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Epic of Gilgamesh

Between 3000 and 1000 BCE, a sophisticated urban civilization developed in a region the Greeks would later call "Mesopotamia," a belt of fertile land stretching between the Tigris and Euphrates rivers. The first "Mesopotamians" to construct cities were the Sumerians; they coped with the unpredictable nature of their environment by organizing complex social hierarchies in which priests and kings (the Sumerian word for king literally means "big man") provided guidance, order, and a degree of stability. The Sumerians made impressive advances in many areas: their city-states, public law codes, and advances in astronomy, mathematics, and irrigation created what many scholars believe to be the first civilization on the planet. The religious beliefs of these innovative people reflected the harsh conditions that they struggled to overcome. Their deities were vulnerable and often acted capriciously. The Sumerians embraced a pessimistic vision of the afterlife, in which the dead suffered or beleaguered the living.

 

The historical Gilgamesh ruled the Sumerian city of Uruk sometime around 2700 BCE. This king, or "big man," was worshipped as a semi-divine hero, and his exploits were eventually glorified in a series of tales that were first written down in cuneiform script around 2100 BCE. (The invention of cuneiform marked one of the most profound achievements of the Sumerians, who developed this form of writing primarily to record commercial transactions and religious matters.) Several versions of the poem have survived. The author of this variation, Shin-eqi-unninni, lived around 1300 BCE and wove the various tales concerning Gilgamesh into a single unified epic poem; he is, in fact, the first author in human history whose name we know.

 

“Supreme over other kings, lordly in appearance,

 

  he is the hero, born of Uruk, the goring wild bull.

 

  He walks out in front, the leader,

 

  and walks at the rear, trusted by his companions.

 

  Mighty net, protector of his people,

 

  raging flood-wave who destroys even walls of stone!

 

  Offspring of Lugalbanda, Gilgamesh is strong to perfection,

 

  son of the august cow, Rimat-Ninsun;... Gilgamesh is awesome to perfection.

 

  It was he, who opened the mountain passes,

 

  who dug wells on the flank of the mountain.

 

  It was he who crossed the ocean, the vast seas, to the rising sun,

 

  who explored the world regions, seeking life.

 

  It was he who reached by his own sheer strength Utanapishtim, the Faraway,

 

  who restored the sanctuaries (or: cities) that the Flood had destroyed!

 

  ... for teeming mankind.

 

  Who can compare with him in kingliness?

 

  Who can say like Gilgamesh: "I am King!"?

 

  Whose name, from the day of his birth, was called "Gilgamesh"?

 

  Two-thirds of him is god, one-third of him is human.

 

  The Great Goddess [Aruru] designed(?) the model for his body,

 

  she prepared his form ...

 

  ... beautiful, handsomest of men,

 

  ... perfect

 

  ...

 

  He walks around in the enclosure of Uruk,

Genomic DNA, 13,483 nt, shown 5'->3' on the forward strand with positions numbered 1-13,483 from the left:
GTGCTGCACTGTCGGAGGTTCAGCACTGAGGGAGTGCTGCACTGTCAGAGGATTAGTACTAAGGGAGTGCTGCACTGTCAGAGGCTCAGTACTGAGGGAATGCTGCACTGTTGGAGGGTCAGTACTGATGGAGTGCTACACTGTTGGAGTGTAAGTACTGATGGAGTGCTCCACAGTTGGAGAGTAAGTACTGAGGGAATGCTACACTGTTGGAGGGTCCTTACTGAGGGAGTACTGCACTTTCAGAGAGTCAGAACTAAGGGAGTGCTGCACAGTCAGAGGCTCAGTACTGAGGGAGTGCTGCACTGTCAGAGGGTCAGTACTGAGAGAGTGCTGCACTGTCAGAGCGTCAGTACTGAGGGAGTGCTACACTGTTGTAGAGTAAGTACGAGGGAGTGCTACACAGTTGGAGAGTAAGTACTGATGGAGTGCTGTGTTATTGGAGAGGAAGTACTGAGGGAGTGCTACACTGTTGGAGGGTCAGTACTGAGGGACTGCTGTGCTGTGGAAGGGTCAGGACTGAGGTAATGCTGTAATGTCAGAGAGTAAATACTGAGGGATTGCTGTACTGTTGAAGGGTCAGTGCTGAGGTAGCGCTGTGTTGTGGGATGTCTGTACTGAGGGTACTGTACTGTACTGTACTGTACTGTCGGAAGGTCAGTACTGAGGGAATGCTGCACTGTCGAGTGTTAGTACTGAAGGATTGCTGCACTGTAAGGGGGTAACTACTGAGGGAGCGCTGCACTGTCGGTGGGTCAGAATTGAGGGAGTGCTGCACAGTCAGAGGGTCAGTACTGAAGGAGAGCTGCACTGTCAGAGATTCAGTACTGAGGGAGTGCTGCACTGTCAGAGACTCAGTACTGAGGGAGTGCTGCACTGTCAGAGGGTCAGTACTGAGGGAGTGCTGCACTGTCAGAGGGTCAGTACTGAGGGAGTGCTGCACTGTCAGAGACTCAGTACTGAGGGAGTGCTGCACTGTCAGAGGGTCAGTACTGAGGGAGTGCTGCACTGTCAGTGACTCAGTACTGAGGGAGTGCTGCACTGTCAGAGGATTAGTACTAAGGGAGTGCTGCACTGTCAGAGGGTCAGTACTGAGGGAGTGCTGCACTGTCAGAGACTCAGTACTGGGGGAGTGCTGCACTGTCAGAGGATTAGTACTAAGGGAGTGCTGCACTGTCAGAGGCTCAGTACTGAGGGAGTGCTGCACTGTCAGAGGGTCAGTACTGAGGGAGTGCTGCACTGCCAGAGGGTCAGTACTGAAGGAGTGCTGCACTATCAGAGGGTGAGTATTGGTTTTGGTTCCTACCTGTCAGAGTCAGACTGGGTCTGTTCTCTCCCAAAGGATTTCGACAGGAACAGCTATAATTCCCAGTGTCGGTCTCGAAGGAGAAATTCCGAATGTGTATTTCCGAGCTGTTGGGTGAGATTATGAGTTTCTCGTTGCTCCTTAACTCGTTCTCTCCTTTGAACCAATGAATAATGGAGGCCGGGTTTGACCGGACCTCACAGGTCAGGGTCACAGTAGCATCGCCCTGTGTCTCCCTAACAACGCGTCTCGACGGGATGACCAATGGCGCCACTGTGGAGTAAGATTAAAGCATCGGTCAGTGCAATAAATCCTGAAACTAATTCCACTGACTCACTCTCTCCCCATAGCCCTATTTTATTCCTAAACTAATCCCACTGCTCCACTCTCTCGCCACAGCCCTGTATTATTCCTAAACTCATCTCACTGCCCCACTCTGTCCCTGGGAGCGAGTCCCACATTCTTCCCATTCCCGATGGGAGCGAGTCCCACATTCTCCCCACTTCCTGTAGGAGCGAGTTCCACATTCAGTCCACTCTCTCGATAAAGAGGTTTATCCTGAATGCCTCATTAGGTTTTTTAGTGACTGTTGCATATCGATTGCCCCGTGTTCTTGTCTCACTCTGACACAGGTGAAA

Like a wild bull he makes himself mighty, head raised (over others).

 

There is no rival who can raise his weapon against him.”

 

 

(Use this for questions 3 & 4)

 

 

“Come here, Gilgamesh,” Ishtar said, “marry me, and give me your luscious fruits, be my husband, be my sweet man. I will give you abundance beyond your dreams: […] When you enter my temple and its cedar fragrance, high priests will bow down and kiss your feet, kings and princes will kneel before you, bringing you tribute from east and west. And I will bless everything that you own; […] These are the least of the gifts I will shower upon you. Come here. Be my sweet man.” Gilgamesh said, “Your price is too high, such riches are beyond my means. Tell me, how could I ever repay you, even if I gave you jewels, perfumes, rich robes? And what will happen to me when your heart turns elsewhere and your lust burns out? […] “Which of your husbands did you love forever? Which could satisfy your endless desires? […] Tammuz: you loved him when you were both young, [...] You loved the shepherd, the master of the flocks, […] You loved the gardener Ishullanu, […] then you changed…And why would my fate be any different? If I too became your lover, you would treat me as cruelly as you treated them.” (The Epic of Gilgamesh, VI.7-33, 42-79.1)

Questions from Reading:

1.  What do cave paintings, rock art, and The Epic of Gilgamesh tell us about ancient peoples' relationship to nature? How was nature portrayed? What are some possible interpretations of these images?

 

2.  The Epic of Gilgamesh is one of the earliest examples of non-commercial writing (i.e., writing not concerned with economic transactions). Why are non-commercial sources important for scholars of ancient societies? What kinds of information about Sumerians might a historian glean from the myth?

 

3.  What kinds of rewards does Ishtar offer Gilgamesh in her proposal of marriage to him? Why does Gilgamesh reject Ishtar's proposal?

 

4.  Describe the interaction between Ishtar and Gilgamesh. What does that relationship reveal about Sumerian views of the connection between the gods and humans?

 

5.  How are gods and humans portrayed in this fragment of the poem? What divides the divine from the human?